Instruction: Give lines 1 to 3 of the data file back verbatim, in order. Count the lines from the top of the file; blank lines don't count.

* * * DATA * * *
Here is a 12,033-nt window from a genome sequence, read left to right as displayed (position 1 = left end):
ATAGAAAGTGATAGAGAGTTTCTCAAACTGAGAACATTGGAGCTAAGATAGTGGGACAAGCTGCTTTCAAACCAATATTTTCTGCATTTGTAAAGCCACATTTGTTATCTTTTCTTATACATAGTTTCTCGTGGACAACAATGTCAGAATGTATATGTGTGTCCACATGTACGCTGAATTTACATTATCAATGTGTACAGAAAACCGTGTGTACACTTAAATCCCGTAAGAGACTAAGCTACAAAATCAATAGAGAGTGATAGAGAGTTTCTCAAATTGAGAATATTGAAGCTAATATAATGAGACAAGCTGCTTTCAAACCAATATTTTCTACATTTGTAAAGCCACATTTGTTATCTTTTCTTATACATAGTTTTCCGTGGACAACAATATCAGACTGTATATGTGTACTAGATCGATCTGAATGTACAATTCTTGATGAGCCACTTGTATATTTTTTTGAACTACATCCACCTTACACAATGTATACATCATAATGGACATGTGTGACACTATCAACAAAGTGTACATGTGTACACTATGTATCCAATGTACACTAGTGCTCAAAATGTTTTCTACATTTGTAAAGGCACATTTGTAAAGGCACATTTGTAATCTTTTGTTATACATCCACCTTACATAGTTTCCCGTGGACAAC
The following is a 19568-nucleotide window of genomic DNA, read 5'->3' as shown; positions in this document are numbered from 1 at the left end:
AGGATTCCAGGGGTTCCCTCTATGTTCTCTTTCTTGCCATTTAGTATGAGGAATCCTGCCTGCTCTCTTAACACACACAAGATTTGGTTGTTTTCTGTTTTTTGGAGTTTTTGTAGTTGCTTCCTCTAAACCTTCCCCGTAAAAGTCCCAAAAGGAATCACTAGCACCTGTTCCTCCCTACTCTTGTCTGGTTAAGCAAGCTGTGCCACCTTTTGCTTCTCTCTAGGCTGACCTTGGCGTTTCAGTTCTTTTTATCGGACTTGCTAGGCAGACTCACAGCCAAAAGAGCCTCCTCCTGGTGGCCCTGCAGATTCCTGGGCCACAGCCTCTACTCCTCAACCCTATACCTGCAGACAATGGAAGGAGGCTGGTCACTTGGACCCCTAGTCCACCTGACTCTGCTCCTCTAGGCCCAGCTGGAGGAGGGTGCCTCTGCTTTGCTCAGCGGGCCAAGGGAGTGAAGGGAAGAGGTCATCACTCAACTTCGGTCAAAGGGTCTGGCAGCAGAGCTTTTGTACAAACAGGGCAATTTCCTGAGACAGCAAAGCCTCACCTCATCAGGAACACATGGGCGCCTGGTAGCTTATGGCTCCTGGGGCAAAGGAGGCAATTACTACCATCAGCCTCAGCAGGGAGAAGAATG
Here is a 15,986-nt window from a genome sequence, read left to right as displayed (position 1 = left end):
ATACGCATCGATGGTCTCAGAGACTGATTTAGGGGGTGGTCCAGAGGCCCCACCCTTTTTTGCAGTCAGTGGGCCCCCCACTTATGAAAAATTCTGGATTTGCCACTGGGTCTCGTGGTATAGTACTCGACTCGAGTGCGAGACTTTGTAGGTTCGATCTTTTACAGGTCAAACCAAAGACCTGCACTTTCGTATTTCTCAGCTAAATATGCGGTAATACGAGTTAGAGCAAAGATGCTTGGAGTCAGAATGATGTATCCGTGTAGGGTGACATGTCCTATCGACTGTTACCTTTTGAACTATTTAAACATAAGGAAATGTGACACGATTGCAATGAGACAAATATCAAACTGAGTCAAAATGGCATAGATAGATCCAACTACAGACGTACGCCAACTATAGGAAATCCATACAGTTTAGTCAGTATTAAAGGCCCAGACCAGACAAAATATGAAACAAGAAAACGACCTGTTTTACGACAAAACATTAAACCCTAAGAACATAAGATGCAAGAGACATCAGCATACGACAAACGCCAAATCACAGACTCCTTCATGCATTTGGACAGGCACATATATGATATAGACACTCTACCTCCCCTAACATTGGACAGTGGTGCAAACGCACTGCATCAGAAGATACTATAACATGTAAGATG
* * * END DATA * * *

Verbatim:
Here is a 12,033-nt window from a genome sequence, read left to right as displayed (position 1 = left end):
ATAGAAAGTGATAGAGAGTTTCTCAAACTGAGAACATTGGAGCTAAGATAGTGGGACAAGCTGCTTTCAAACCAATATTTTCTGCATTTGTAAAGCCACATTTGTTATCTTTTCTTATACATAGTTTCTCGTGGACAACAATGTCAGAATGTATATGTGTGTCCACATGTACGCTGAATTTACATTATCAATGTGTACAGAAAACCGTGTGTACACTTAAATCCCGTAAGAGACTAAGCTACAAAATCAATAGAGAGTGATAGAGAGTTTCTCAAATTGAGAATATTGAAGCTAATATAATGAGACAAGCTGCTTTCAAACCAATATTTTCTACATTTGTAAAGCCACATTTGTTATCTTTTCTTATACATAGTTTTCCGTGGACAACAATATCAGACTGTATATGTGTACTAGATCGATCTGAATGTACAATTCTTGATGAGCCACTTGTATATTTTTTTGAACTACATCCACCTTACACAATGTATACATCATAATGGACATGTGTGACACTATCAACAAAGTGTACATGTGTACACTATGTATCCAATGTACACTAGTGCTCAAAATGTTTTCTACATTTGTAAAGGCACATTTGTAAAGGCACATTTGTAATCTTTTGTTATACATCCACCTTACATAGTTTCCCGTGGACAAC
The following is a 19568-nucleotide window of genomic DNA, read 5'->3' as shown; positions in this document are numbered from 1 at the left end: